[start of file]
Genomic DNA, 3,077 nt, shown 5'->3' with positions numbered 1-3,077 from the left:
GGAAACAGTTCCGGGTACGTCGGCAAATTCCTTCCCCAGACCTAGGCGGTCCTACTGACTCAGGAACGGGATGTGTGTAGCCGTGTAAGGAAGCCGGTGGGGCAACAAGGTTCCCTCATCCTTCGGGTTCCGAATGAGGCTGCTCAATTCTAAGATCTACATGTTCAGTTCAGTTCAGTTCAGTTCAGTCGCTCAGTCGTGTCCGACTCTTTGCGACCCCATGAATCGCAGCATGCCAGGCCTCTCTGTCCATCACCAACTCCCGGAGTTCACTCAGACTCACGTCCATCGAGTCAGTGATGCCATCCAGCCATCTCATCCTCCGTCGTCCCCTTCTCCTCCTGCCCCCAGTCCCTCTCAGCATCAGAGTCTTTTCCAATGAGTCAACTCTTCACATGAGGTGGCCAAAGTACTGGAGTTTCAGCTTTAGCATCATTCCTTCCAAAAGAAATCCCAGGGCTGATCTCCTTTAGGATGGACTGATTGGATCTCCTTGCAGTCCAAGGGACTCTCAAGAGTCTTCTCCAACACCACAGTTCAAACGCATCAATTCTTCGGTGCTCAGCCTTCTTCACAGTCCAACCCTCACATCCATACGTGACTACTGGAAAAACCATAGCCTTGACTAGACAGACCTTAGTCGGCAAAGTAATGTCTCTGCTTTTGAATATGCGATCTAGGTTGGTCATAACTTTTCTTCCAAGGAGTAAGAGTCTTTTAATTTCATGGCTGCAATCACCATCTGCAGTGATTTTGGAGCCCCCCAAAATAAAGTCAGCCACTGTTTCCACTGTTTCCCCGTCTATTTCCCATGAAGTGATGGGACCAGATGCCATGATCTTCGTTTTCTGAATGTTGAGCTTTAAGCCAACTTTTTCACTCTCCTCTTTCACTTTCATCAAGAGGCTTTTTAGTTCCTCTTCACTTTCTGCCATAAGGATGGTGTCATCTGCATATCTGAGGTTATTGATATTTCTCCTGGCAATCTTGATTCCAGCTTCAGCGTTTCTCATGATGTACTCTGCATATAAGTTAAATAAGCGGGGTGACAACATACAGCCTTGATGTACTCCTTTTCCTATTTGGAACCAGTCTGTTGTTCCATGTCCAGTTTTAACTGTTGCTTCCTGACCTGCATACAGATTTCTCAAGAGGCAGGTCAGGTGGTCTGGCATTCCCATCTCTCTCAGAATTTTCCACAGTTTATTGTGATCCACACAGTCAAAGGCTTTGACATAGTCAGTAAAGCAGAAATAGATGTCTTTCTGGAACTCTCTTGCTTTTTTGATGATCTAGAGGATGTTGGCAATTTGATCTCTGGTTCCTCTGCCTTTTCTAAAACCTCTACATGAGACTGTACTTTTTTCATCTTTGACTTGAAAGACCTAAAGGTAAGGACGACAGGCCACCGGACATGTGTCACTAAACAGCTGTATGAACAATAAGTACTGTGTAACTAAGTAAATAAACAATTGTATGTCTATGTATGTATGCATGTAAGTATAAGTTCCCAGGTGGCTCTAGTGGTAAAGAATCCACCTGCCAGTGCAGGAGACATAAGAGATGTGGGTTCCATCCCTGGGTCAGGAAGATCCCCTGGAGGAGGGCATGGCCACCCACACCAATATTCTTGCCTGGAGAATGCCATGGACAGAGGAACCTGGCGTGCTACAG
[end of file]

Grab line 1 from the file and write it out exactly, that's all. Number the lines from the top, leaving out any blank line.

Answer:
Genomic DNA, 3,077 nt, shown 5'->3' with positions numbered 1-3,077 from the left: